gives me the following error:

Msg 824, Level 24, State 2, Line 1
SQL Server detected a logical consistency-based I/O error: incorrect pageid (expected 1:7753115; actual 0:0). It occurred during a read of page (1:7753115) in database ID 11 at offset 0x00000ec9b36000 in file 'K:\UAT Databases\dbname.MDF'. Additional messages in the SQL Server error log or system event log may provide more detail. This is a severe error condition that threatens database integrity and must be corrected immediately. Complete a full database consistency check (DBCC CHECKDB). This error can be caused by many factors; for more information, see SQL Server Books Online.'

Also i found a entry in dbo.suspect_pages

Please advise.

  • As Chad mentioned below, I would also start preparing for a replacement of whatever K:\ is. – Aaron Bertrand May 24 '16 at 17:13
  1. Ensure you have a valid backup; hopefully it will be from prior to the corruption, but not so long ago that the data isn't useful. You should set this aside in case direct repair isn't possible and you need to recover data from the backup.

  2. The documentation explains what to do to correct the problem - you can try the REPAIR_REBUILD option, and if that doesn't solve it, you can move on to next steps according to the guy who wrote CHECKDB, Paul Randal. He has a ton of articles on CHECKDB, that cover just about every conceivable scenario, but which ones are relevant to you will depend on what happens next when you attempt your repair. One that may be useful as a start, so you know which table you'll need to fix:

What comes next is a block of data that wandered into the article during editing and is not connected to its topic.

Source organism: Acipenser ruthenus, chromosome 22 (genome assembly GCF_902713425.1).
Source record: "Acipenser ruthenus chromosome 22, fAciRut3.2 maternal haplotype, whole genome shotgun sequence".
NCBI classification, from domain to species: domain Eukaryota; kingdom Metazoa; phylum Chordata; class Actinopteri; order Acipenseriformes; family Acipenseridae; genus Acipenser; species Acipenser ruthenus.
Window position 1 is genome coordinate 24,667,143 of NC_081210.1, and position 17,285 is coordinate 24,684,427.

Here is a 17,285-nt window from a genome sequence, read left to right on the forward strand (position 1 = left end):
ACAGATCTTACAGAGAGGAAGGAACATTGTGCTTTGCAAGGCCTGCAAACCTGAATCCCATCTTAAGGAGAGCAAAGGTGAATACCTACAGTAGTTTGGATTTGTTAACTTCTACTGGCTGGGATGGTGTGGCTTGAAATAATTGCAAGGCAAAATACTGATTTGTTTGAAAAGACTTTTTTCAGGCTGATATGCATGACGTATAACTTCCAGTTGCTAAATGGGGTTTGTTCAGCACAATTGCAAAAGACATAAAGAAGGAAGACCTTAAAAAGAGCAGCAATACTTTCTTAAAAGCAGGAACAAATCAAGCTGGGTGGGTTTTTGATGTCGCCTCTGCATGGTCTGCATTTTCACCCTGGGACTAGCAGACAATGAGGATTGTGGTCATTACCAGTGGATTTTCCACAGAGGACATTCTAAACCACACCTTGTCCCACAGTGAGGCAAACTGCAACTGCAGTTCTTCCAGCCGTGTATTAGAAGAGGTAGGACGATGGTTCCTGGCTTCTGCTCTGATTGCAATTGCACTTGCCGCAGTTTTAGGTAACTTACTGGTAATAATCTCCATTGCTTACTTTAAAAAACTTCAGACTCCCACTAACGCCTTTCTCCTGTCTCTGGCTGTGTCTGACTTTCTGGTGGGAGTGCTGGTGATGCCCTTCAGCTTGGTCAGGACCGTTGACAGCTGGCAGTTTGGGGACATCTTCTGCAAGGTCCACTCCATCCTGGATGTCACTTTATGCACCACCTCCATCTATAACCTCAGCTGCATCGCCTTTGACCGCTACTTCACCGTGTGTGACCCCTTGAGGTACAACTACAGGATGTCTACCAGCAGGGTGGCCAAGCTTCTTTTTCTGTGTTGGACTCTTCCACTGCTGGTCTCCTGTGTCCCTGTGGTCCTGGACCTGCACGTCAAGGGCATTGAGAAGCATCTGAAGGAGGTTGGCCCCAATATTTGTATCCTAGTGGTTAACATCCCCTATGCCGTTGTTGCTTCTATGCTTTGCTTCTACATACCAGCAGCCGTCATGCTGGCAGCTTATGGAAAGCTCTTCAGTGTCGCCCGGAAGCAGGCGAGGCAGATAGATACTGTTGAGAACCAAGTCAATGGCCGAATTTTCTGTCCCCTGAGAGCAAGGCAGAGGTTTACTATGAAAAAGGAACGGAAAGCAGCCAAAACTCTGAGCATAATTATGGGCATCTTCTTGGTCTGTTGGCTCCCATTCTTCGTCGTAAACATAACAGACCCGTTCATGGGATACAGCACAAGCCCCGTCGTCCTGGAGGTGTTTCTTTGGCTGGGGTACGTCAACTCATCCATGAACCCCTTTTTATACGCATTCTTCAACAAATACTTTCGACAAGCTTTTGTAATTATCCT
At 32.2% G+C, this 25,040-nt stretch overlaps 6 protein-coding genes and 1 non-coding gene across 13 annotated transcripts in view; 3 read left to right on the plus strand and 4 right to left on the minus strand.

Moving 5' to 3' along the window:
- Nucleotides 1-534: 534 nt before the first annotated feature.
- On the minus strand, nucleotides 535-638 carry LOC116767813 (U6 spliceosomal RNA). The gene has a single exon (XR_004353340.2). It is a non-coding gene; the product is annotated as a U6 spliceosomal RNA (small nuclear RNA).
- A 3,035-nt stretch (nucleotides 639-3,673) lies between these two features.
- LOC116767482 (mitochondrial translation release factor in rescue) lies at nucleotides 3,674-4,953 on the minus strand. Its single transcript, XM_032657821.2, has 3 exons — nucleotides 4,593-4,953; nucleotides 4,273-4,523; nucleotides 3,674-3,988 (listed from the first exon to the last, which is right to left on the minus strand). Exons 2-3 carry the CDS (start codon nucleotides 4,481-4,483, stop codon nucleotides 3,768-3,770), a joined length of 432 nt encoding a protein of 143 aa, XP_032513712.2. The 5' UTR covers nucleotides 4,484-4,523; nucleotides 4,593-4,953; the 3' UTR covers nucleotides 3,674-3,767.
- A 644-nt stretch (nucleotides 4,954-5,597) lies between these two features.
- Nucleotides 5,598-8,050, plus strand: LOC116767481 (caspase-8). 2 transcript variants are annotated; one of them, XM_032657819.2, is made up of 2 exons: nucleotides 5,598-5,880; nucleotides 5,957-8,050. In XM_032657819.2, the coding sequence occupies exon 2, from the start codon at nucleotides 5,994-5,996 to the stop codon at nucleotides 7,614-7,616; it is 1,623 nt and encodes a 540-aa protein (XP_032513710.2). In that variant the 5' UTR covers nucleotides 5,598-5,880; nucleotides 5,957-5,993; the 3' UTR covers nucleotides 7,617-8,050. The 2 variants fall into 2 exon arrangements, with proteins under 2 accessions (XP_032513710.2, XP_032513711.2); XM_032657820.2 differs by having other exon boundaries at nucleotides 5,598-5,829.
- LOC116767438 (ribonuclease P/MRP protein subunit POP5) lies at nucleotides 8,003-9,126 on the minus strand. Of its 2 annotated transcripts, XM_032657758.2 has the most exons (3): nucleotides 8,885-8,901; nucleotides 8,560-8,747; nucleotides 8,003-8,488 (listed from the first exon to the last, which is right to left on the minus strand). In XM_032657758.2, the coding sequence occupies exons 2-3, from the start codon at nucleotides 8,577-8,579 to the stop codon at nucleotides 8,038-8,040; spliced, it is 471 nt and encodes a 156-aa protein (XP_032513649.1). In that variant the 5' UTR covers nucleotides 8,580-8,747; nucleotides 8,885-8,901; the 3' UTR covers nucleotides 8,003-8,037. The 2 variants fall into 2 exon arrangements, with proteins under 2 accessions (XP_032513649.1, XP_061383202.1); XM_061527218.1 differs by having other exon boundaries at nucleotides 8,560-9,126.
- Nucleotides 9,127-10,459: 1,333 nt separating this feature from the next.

| improve this answer | |
  • 2
    In addition, 824 indicates a hardware error, so even if you are able to repair/restore, you need to resolve the hardware issue, or you will end up back in this situation. – Chad Mattox May 24 '16 at 17:07
  • @Chad Yes, sorry, I assumed that was understood. – Aaron Bertrand May 24 '16 at 17:13
  • @AaronBertrand thanks for the reply , i will surely go for all the solutions you have provided and will let you know all the results. REPAIR_REBUILD din't worked for me. – user3688698 May 25 '16 at 4:49

Run the following command to track the corrupt pages:

SELECT * FROM msdb.dbo.suspect_pages

Review the suspect pages.

Run DBCC CHECKDB command to check the inconsistencies of the database. Please check the PAGE_VERIFY CHECKSUM option and turn it on.

Note: Also check the hardware of your machine.

| improve this answer | |

I've never had a corrupt page before. Can you provide any information from the dbo.suspect_pages table?

Please see the below resources:

Brent Ozar on Corruption

SQL Server Central Corruption

| improve this answer | |
  • @Aurthur D result from suspect_pages table is database_id file_id page_id event_type error_count last_update_date 11 1 7753115 1 279 2016-05-25 09:59:24.073 – user3688698 May 25 '16 at 4:39

Here's a great article on recovering a faulty db:


Firstly it advises things like: don't panic, don't restart the server, don't run a DBCC CHECKDB(DB_NAME, REPAIR_ALLOW_DATA_LOSS)

Then takes you through common fixes to common errors in the database, such as:
- Inaccurate space metadata
- Corruption only in the nonclustered indexes
- Corruption in the LOB pages
- Data Purity errors
- Corruption in the clustered index or heap
- Corruption in the Metadata
- Damaged system tables
- Damaged allocation pages

| improve this answer | |

There can be several reasons that cause Database Logical Consistency based I/O error:

  • Unexpected system shutdown/crash or forced shutdown
  • SQL administrator tries to query or modify SQL data

This article on SQL Server Central about logical consistency based error in SQL is amazingly written by SQL DBA.

| improve this answer | |

Your Answer

By clicking “Post Your Answer”, you agree to our terms of service, privacy policy and cookie policy

Not the answer you're looking for? Browse other questions tagged or ask your own question.